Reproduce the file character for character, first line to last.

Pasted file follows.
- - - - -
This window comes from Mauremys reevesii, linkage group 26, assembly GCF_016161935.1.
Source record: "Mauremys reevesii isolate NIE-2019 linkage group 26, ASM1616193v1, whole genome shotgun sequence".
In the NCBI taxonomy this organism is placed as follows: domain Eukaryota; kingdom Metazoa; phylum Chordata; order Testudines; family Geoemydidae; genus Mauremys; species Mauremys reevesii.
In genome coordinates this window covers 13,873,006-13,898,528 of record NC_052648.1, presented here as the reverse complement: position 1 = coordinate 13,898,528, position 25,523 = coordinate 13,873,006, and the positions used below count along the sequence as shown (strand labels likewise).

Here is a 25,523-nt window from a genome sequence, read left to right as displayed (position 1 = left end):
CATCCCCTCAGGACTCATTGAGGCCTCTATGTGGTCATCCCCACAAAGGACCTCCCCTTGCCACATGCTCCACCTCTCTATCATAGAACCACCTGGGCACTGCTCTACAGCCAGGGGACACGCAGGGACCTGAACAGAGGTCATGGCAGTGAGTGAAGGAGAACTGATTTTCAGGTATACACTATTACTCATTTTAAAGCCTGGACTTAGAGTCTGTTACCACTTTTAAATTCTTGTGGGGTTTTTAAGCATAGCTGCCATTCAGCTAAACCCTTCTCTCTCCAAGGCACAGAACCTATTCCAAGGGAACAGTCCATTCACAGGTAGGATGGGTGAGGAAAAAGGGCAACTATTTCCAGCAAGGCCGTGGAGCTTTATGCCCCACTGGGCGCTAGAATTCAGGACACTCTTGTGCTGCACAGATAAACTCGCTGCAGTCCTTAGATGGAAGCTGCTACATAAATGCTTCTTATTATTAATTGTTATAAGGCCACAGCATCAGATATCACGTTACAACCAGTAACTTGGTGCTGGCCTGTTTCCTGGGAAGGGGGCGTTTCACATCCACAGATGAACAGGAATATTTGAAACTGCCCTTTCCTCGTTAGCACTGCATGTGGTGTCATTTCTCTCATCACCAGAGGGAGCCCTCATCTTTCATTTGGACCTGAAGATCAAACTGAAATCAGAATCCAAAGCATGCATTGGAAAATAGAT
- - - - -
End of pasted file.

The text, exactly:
This window comes from Mauremys reevesii, linkage group 26, assembly GCF_016161935.1.
Source record: "Mauremys reevesii isolate NIE-2019 linkage group 26, ASM1616193v1, whole genome shotgun sequence".
In the NCBI taxonomy this organism is placed as follows: domain Eukaryota; kingdom Metazoa; phylum Chordata; order Testudines; family Geoemydidae; genus Mauremys; species Mauremys reevesii.
In genome coordinates this window covers 13,873,006-13,898,528 of record NC_052648.1, presented here as the reverse complement: position 1 = coordinate 13,898,528, position 25,523 = coordinate 13,873,006, and the positions used below count along the sequence as shown (strand labels likewise).

Here is a 25,523-nt window from a genome sequence, read left to right as displayed (position 1 = left end):
CATCCCCTCAGGACTCATTGAGGCCTCTATGTGGTCATCCCCACAAAGGACCTCCCCTTGCCACATGCTCCACCTCTCTATCATAGAACCACCTGGGCACTGCTCTACAGCCAGGGGACACGCAGGGACCTGAACAGAGGTCATGGCAGTGAGTGAAGGAGAACTGATTTTCAGGTATACACTATTACTCATTTTAAAGCCTGGACTTAGAGTCTGTTACCACTTTTAAATTCTTGTGGGGTTTTTAAGCATAGCTGCCATTCAGCTAAACCCTTCTCTCTCCAAGGCACAGAACCTATTCCAAGGGAACAGTCCATTCACAGGTAGGATGGGTGAGGAAAAAGGGCAACTATTTCCAGCAAGGCCGTGGAGCTTTATGCCCCACTGGGCGCTAGAATTCAGGACACTCTTGTGCTGCACAGATAAACTCGCTGCAGTCCTTAGATGGAAGCTGCTACATAAATGCTTCTTATTATTAATTGTTATAAGGCCACAGCATCAGATATCACGTTACAACCAGTAACTTGGTGCTGGCCTGTTTCCTGGGAAGGGGGCGTTTCACATCCACAGATGAACAGGAATATTTGAAACTGCCCTTTCCTCGTTAGCACTGCATGTGGTGTCATTTCTCTCATCACCAGAGGGAGCCCTCATCTTTCATTTGGACCTGAAGATCAAACTGAAATCAGAATCCAAAGCATGCATTGGAAAATAGAT